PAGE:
If you are diagnosed with seborrheic dermatitis, most likely you will be encouraged to try OTC treatments first, but there are prescription shampoos and creams that you may need to use, so tell your HCP if you have tried various OTC treatments and they just haven’t helped.  Also, remember to avoid harsh soaps/detergents, you may want to switch to sensitive skin/hypoallergenic products to prevent skin irritation.  If you have a mustache/beard/facial hair, shave it off; the more hair, the more oils that will be caught on your skin, and with hair there, it is tough to get the medication to have direct contact with the skin.  Also try to wear breathable fabrics, if you get the issue in your armpits, groin, chest; cotton allows for more air flow, and hopefully less sweating!  The best thing you can do is treat it when it comes, work with your HCP to find a medication regimen that works for you, and learn the warning signs that your skin gets before the rash erupts so you can start to preemptively treat it, and hopefully prevent the rash from getting into full swing!  And who knows, maybe we will start to learn why this rash occurs, until then, just learn your skins signals!!

Yours in Good Health



Ever had keratosis pilaris? I bet you have….

Every now and again people will tell me that they have rough skin on the back of their upper arms, almost like little white or flesh toned bumps, that come and go and they don’t know what it is.  Well, I’m here to tell you that it is super common and it is called Keratosis pilaris.  And while it can be a little frustrating to treat because it can come and go, it is really common.

What is Keratosis pilaris?

It is a skin condition that causes these patches of rough (can be dry-looking) skin, that may have bumps that look like very small acne and the bumps are usually found on the upper arms, thighs, and butt area. It can become inflamed or itchy at times, but it is not contagious, it doesn’t spread, and has no long-term health issues.  It is just more annoying than anything else as it tends to go away (or even completely disappear) during the summer months and start to act back up in the fall/winter months.

What causes it?

Basically, it is a build-up of keratin, which is the hard protein in your skin that acts as a protectant. The extra keratin builds up and blocks the pores, causing these hard little bumps and when many of them form, it makes the skin rough and patchy, and appear bumpy.  When your skin gets dry, the Keratosis pilaris tends to get worse, which is why it tends to act up during cold winter months, because our skin tends to be drier.  There is no real reason why it occurs because it tends to occur on many different people and isn’t linked to any other particular disease process.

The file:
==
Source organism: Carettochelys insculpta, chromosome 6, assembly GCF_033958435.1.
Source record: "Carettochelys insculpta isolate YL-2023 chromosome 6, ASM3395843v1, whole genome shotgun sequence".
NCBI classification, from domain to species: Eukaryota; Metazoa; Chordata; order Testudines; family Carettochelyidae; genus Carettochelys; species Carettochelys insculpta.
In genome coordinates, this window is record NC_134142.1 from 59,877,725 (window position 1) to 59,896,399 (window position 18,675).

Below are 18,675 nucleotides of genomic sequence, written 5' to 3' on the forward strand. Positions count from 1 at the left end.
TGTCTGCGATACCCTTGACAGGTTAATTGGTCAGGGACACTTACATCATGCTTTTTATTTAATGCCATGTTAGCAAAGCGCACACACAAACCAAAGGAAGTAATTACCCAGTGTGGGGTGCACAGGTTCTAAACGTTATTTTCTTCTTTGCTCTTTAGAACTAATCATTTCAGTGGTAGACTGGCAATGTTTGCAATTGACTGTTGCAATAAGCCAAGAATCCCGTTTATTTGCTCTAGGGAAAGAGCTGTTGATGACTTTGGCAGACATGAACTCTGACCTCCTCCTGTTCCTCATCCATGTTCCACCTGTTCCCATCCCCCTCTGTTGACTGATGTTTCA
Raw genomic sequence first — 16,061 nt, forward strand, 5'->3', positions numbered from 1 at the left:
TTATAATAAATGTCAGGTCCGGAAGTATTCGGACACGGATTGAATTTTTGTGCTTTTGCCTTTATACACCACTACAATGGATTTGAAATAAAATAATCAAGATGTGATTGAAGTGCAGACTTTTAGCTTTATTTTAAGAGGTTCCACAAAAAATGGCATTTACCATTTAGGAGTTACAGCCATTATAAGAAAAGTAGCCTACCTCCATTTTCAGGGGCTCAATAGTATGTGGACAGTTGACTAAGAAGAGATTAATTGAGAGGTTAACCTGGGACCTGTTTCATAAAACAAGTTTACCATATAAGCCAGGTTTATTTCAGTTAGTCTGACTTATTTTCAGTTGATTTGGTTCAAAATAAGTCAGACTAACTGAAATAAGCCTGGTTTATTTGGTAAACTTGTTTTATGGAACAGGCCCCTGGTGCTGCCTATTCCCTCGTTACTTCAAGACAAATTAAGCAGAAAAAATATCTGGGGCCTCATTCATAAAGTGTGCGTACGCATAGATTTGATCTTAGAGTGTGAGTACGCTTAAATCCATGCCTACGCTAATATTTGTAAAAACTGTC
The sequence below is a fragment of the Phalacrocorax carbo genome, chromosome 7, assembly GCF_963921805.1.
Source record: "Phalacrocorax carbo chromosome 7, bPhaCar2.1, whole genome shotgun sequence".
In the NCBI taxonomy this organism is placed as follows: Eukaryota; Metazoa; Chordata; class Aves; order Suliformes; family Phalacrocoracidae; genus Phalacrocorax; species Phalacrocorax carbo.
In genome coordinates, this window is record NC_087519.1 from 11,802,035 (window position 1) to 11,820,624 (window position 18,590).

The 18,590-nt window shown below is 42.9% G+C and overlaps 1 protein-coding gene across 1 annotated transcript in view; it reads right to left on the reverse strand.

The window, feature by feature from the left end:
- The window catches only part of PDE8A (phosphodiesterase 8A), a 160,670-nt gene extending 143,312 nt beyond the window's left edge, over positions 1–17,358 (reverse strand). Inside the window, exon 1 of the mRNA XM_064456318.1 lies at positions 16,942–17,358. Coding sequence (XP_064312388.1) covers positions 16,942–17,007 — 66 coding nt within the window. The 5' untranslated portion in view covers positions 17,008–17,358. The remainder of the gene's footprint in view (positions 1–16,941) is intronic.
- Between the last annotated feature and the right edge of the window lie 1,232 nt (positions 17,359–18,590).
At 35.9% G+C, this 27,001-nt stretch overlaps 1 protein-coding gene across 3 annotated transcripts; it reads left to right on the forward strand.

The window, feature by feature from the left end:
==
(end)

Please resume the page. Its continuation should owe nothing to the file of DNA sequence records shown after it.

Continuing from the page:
How do I diagnose and treat it?

The good news is that your HCP or your dermatologist can diagnose your Keratosis pilaris just by assessing your skin; there is no need to have blood drawn or be poked or prodded!! The treatments can be a little more annoying, but usually pretty easy and over the counter (OTC):

– Exfoliate: You can exfoliate your skin to keep those pores open and prevent them from being blocked by the keratin.  You can also use medicated creams that help to soften and exfoliate the creams to alleviate the bumps.  The best creams to use, contain: salicylic acid, urea, alpha-hydroxy, and/or lactic acid.

– Daily Moisturizer: keeping the skin moist by using lotion daily can help to keep the bumps from occurring, and also drying off after the shower by gently drying with your towel and not vigorously wiping the towel against your skin can also help you.

– Corticosteroids: OTC hydrocortisone creams can help with the irritation and itchiness that can occur, but should really only be used short-term to treat any irritating symptoms. It can alleviate those issues.

– Humidify: Keeping the air in your home moist with a humidifier can also keep your skin moist and prevent that dryness that can make the Keratosis pilaris act up.

– Retinoids: Topical medications that are Vitamin A derived (Retin A, and Tazorac) which are by prescription only, can help the cells to go through their life cycle faster, thus promoting new skin cells and decrease/prevent the clogging of the pores by the keratin.  Retinoids can be a pain to get covered by insurance and require pre-approval by most insurance companies, but they are very helpful.

All of these treatments are really helpful while you use them, and can make the appearance of the Keratosis pilaris go away, but once you stop treating it, unfortunately the symptoms usually come right back and they can last for years. It cannot be prevented, it is just one of those things that happens to many people and for most people it gradually fades away and is gone by the time people are around 30 years old. Give these treatments a try, and talk to your HCP if they don’t work and see if there are other options for you.

Yours in Good Health